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You can however nicely isolate the code which has behaviour changes for each vendor.



Typically resulting in ravioli code instead. Or an explicit state machine, even worse to follow.

https://en.wikipedia.org/wiki/Spaghetti_code#Ravioli_code

(Wanted to link C2 wiki but it's a goner.)

You cannot fix essential complexity with any kind of design. If there are options in design, your code will reflect them at some layer. You might want to suggest, say, Component or entity-based or other design, or mixins, or other object level patches for conditionals.

Spaghetti if otherwise well structured is quite understandable. The more advanced versions? Not nearly. Spaghetti is explicit at least.


> You cannot fix essential complexity with any kind of design. If there are options in design, your code will reflect them at some layer.

That’s certainly true; my favorite method at the moment for this sort of thing is to make it data-driven: have a structure that contains all of the parameters that change based on vendor (including enums/flags for optional behaviors) and a single process implementation that refers to it when needed.


You end up with a big if-then block. Essentially spaghetti but localized.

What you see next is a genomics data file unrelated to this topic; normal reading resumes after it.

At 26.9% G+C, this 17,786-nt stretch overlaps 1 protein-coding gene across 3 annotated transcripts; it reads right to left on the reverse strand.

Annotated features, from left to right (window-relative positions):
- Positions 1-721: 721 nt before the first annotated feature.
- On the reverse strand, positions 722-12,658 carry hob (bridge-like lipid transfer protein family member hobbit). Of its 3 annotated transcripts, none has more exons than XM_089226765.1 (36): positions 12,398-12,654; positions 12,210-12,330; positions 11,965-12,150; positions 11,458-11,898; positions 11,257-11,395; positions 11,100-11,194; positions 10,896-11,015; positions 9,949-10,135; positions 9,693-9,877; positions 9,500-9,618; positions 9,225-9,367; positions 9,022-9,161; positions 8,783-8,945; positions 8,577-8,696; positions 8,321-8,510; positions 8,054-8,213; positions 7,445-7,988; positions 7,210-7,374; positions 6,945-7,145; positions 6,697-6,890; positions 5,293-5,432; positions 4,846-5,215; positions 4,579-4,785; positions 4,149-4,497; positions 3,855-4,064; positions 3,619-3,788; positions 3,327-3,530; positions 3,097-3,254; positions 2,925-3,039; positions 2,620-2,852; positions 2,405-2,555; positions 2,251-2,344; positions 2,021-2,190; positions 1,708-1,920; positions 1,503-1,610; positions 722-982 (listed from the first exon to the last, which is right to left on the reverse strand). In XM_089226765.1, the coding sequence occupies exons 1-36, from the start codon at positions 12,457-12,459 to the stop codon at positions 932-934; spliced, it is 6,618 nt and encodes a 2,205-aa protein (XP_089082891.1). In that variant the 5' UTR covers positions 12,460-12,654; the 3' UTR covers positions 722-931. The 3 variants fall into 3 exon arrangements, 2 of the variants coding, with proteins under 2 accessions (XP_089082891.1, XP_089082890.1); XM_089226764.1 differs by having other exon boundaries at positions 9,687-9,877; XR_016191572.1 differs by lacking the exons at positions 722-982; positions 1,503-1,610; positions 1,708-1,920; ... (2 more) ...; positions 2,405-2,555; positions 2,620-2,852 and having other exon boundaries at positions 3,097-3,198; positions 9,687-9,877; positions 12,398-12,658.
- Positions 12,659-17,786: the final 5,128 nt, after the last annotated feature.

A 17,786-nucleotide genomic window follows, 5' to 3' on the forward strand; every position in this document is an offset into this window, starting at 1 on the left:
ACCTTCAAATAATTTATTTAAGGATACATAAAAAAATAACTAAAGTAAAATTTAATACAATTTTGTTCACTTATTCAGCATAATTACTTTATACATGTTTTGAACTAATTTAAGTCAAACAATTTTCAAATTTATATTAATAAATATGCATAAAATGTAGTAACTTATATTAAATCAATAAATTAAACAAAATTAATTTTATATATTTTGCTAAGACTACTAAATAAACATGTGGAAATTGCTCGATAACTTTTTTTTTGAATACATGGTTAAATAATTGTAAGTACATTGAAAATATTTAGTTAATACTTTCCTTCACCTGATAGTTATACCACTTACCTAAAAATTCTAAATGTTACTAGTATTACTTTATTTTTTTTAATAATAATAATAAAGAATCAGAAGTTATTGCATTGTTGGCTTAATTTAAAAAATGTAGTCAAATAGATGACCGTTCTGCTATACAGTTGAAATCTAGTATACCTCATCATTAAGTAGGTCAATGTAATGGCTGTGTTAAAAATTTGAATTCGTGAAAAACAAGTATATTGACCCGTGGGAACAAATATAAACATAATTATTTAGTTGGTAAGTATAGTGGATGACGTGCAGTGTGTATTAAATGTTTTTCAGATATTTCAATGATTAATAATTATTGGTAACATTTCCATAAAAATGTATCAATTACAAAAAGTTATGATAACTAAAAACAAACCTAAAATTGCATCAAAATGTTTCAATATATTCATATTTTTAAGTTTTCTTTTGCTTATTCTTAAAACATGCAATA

A joke I sometimes make is that spaghetti is best of a plate or in a box from which it cannot escape. Otherwise it would spill.

Ravioli does not spill but the relationships become implicit.


Localized is good. It means that the next time there’s a new thing, there’s only one place you need to change to specify its unique set of properties. Often, this can even be removed from the code entirely into a configuration file, so that a recompilation isn’t necessary for every new situation.



> Typically resulting in ravioli code instead.

This is an awesome term and I must admit that I've never heard it before.

It does apply to a lot of code that I've seen, and let's face it, written, over the years.


I think there's area in between 1500 line methods and ravioli code




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